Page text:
Cryptography

The History and Mathematics of Codes and Code Breaking

A Uniquely American Code

One of the foremost advantages the Allies had during the Second World War was the United States’ Navajo Code Talkers. Because Native American tribes developed language and culture separately from Europe and Asia, there was no basis for the German cryptographers to begin to decrypt their codes. An extra layer of encryption was that the Navajo code corresponded to words or letters in the English language, rather than their own meanings, which made decryption more than simply understanding the Navajo language (which the Germans and Japanese were unable to do, anyway).

Though German forces were overly confident in the Enigma cipher and its complexity and impermeability, it did not mean they were unable to gain ground with cracking the Allies’ ciphers. Codes and cipher machines such as Type X and SIGABA may have been more effective than Enigma because Allied cryptographers were more careful than German ones. However, there was always a risk that the German cryptanalysts had begun to crack the codes, and decrypting the messages sent by those machines were also very slow. Implementing the Navajo Code Talkers made it basically impossible for the Germans to crack the code, and also expedited the process of sending and deciphering messages that greatly contributed to the Allies’ victory.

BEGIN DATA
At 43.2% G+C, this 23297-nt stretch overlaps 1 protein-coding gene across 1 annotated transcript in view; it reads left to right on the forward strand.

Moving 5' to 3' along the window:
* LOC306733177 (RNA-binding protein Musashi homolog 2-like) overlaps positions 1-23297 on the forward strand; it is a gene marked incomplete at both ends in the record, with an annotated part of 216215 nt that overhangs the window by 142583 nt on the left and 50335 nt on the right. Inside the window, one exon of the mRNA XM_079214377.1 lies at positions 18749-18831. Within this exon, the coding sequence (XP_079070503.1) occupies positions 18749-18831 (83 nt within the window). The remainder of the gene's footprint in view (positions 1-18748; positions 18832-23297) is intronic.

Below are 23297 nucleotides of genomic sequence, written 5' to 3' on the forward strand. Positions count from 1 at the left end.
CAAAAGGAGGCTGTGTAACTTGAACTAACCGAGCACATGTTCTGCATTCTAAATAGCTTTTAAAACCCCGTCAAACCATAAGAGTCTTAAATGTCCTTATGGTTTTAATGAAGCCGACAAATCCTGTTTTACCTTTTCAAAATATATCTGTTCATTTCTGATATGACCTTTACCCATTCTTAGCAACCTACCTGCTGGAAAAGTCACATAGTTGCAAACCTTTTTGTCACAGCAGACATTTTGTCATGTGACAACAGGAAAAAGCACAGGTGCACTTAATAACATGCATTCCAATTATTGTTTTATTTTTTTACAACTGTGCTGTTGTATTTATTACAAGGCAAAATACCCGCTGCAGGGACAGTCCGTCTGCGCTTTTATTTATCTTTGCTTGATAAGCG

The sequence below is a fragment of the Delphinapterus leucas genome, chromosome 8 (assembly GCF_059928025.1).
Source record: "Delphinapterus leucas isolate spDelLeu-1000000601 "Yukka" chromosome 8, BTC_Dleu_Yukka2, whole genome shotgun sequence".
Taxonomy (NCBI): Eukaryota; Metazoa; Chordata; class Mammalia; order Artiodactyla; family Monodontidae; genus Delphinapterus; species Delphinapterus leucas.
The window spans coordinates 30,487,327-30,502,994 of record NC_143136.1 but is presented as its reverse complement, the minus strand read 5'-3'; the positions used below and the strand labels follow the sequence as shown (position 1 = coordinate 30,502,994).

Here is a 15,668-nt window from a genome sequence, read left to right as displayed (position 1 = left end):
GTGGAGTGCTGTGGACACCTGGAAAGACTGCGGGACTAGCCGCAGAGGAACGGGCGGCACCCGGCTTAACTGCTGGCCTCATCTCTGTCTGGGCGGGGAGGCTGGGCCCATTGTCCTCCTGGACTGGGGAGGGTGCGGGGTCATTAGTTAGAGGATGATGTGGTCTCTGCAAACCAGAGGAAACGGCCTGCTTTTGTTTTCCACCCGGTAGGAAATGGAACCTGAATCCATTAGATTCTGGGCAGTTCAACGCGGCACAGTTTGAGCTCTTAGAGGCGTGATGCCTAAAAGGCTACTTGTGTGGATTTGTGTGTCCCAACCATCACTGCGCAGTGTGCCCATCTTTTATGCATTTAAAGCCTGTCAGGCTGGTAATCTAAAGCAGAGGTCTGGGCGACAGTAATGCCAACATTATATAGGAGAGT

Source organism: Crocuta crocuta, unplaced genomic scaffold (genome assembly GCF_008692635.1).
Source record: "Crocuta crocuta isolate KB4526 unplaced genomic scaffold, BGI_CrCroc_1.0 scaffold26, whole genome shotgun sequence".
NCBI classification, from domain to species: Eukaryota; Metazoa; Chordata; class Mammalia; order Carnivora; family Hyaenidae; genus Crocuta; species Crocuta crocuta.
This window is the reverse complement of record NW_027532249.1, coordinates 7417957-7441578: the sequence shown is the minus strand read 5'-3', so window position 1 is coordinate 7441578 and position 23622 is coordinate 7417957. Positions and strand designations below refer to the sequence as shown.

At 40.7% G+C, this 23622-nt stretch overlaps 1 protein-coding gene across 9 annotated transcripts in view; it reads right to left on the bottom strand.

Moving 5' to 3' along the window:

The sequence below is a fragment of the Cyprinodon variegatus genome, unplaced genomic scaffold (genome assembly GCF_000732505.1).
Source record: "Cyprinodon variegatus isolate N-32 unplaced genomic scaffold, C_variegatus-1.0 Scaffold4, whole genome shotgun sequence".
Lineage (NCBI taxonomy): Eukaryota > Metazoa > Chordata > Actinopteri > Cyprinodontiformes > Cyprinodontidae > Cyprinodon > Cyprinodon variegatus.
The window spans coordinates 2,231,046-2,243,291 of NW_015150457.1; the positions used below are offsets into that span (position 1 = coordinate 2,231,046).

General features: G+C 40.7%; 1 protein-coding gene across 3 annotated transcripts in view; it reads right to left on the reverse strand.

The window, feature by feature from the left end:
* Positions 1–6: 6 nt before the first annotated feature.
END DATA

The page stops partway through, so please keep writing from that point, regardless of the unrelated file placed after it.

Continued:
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1 Comment

  1. Parker

    Great argument, but could have the Axis powers also done something similar with a rather forgotten dialect of Japanese or that of a Germanic tribe? Or would more knowledge be readily available about these languages to make this type of code useless?
    In addition to this, would Germany simply being "more careful" effectively stop Allied cryptanalysts? Or would it just temporarily slow the Allies down?
    The Axis powers never developed machines like the bombe to help decrypt Allied cipher machines so being "more careful" might not help them as much as one would think.

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